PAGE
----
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Old 14th June 2003, 08:19 PM   #1
JZatopa is offline JZatopa  United States
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Default How do I make a DIY FMOD?

Anyone know how to make a DIY FMOD? I am looking to make one that is a 70hz low pass.
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Old 14th June 2003, 09:18 PM   #2
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What's an FMOD?
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Old 14th June 2003, 09:41 PM   #3
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Nope, Google doesn't help either, all I get is references to C++ coding and a Windows sound engine
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Old 15th June 2003, 12:39 AM   #4
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an FMOD is the name harrison labs gives to their line of inline (RCA signal), passive crossovers. an example can be found at www.thezeb.com i beleive. they are supposed to have 12dB/oct slopes but apparently only acheive 6dB/oct. no word on Q, or zeros. they are popular for rumble (subsonic) filters in car audio, and are used primarily with the jbl 1200 watt class D monoblock which is has no subsonic filter.
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Old 15th June 2003, 12:41 AM   #5
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info from site:
http://www.thezeb.com/caraudio/harrision_labs.html

"FMOD's are passive crossovers that go in-line with your RCA Interconnect cables before your amplifier. Filter out the frequencies your speakers don't like, and let 'em play the ones they do well. Choose the Low-Pass ones for your subs, and the Hi-Pass ones for your Full-Range Speakers & Components. Comes in pairs: 1 for the left channel, and one for the right.

No power needed to operate (won't cause turn-on thumps)
Can be combined with other crossovers to change the slope (dB/Octave) & crossover frequency point
Virtually NO noise or distortion added to signal
Gold Plated Brass RCA's work with any RCA cable
Handle up to 10 Volts of signal power
12 dB/ Octave "

cost $28.99 USD
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Old 15th June 2003, 01:45 AM   #6
JZatopa is offline JZatopa  United States
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Thats them, now how do I make my own?
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Old 15th June 2003, 02:40 AM   #7
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Could it just be a passive crossover like speakers but for a higher impedence?
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Old 15th June 2003, 02:46 AM   #8
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they are an antenuated lcr filter...Harrison Labs is a respected company


DIRT®
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Old 16th June 2003, 07:45 AM   #9
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I found this archived data.. posted
by Jon Risch

"The FMOD parts are unlikely to be of the highest quality, and if you are
seeking the best, then a DIY filter is the way to go.
Teflon caps are the best, followed by the various froms of polypropylene,
and styrene (when you can find it) is almost as good as the teflon.
In terms of brands, everyone has his favorite, but their is no doubt that
Hovland MusiCaps, MIT MultiCap,TRT InfiniCap,Reliable's RelCap are all in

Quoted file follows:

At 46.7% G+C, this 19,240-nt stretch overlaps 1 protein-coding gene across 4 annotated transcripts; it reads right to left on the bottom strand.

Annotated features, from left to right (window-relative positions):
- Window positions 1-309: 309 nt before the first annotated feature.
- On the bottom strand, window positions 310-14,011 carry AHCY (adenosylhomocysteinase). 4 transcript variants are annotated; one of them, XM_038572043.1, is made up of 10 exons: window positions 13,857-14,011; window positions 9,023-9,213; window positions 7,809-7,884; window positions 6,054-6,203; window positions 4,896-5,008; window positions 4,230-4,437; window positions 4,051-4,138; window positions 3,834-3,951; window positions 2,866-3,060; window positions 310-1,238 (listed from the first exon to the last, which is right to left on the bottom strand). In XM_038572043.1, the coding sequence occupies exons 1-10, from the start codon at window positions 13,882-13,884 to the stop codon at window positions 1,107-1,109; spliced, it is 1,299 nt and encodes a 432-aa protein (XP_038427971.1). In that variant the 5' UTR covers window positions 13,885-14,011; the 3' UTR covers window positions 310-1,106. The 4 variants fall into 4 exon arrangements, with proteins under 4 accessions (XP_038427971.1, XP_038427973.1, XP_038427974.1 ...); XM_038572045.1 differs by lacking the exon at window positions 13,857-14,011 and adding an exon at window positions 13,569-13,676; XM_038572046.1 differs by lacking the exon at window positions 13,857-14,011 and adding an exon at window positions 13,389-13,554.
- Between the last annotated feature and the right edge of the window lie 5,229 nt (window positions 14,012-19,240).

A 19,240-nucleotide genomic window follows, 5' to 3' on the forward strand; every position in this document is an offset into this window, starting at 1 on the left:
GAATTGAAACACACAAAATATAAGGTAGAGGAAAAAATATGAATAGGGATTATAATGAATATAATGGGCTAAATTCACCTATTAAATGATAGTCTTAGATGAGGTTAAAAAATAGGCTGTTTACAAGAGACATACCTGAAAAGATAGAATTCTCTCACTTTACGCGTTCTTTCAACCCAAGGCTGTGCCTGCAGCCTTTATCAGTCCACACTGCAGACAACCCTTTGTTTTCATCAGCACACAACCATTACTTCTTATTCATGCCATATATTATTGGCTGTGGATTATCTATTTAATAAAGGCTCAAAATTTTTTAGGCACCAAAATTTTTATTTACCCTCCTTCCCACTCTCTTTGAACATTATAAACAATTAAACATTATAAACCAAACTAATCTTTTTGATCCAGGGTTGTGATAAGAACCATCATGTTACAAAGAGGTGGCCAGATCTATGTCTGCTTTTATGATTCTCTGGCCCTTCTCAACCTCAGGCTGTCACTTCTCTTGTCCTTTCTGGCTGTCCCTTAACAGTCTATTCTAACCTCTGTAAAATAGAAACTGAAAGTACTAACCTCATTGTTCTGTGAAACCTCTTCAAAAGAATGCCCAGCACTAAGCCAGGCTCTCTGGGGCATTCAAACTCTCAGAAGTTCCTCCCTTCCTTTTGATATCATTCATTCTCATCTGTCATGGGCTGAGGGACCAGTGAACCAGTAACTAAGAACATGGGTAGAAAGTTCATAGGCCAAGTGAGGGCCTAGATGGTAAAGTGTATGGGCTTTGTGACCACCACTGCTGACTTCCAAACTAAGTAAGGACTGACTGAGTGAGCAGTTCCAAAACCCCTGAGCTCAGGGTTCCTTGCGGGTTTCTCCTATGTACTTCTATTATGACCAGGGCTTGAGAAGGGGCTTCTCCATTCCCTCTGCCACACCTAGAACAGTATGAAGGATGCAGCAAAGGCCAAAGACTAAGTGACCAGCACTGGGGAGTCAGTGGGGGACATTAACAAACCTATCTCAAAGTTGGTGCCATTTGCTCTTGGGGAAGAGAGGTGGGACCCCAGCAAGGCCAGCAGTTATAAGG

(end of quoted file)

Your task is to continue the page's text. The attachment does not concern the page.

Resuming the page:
the upper tier as far as sonic quality is concerned.
You simply put the cap in series with the hot lead, make sure the two RCA's
have a good ground connection, and try to shield the whole shebang. A large
piece of copper braid might do the job, slipped over the cap (hopefully with
either insulated leads, or pieces of tefon tubing over the leads).
In terms of assembling a sonically good filter, use a quality insualted wire
for the ground wire, and make it no longer than necessary to bridge the gap
between the two RCA plugs. Nestle the cap in between the RCA jacks, and
using the tubing to insulate if necessary, use the caps own leads to connect
to the hot pins. Then use teflon plumbers tape or a good grade of heatshrink
(polyolefin or better), insulate the assembly in the middle, and use the
copper braid to shield, grounding it at one end only. You may or may not be
able to use the RCA plug barrels, if not, wrap lots of tape tightly around
the threaded end of the plug, and use heatshrink as a strain relief. The
smaller values of caps might fit inside a large barrel, in which case, a
small piece of quality coax could be sued to make the connection from the
other plug.
As far as values go, here are some starting points for a 100 Hz - 3 dB
point:
For a typical SS amp with an input impedance of 10k ohms, use a 0.18 uF cap.
Input impedance of 50k ohms, 0.027 uF.
Traditional tube amps can run as high as 1 Meg ohm, then use 0.0015
Now for the easy adjustments:
if you want 200 Hz instead, halve the cap value. If the imput impedance is
twice as high, halve the cap value. If you want 50 Hz instead, double the
cap, input Z half of the examples, double the cap value.
Caps can be paralleled (placed side by side, and the leads joined at the
ends, keeping the same end together) to double the value, and placed in
series to halve the value. So if you buy (in pairs for stereo) about three
different caps, this will allow you a very wide range of potential crossover
points.
See:
http://www.capacitors.com/pickcap/pickcap.htm
for more information on WHY various types of caps perform differently.

Jon Risch
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Old 16th June 2003, 07:49 AM   #10
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Passive Line Level XOs

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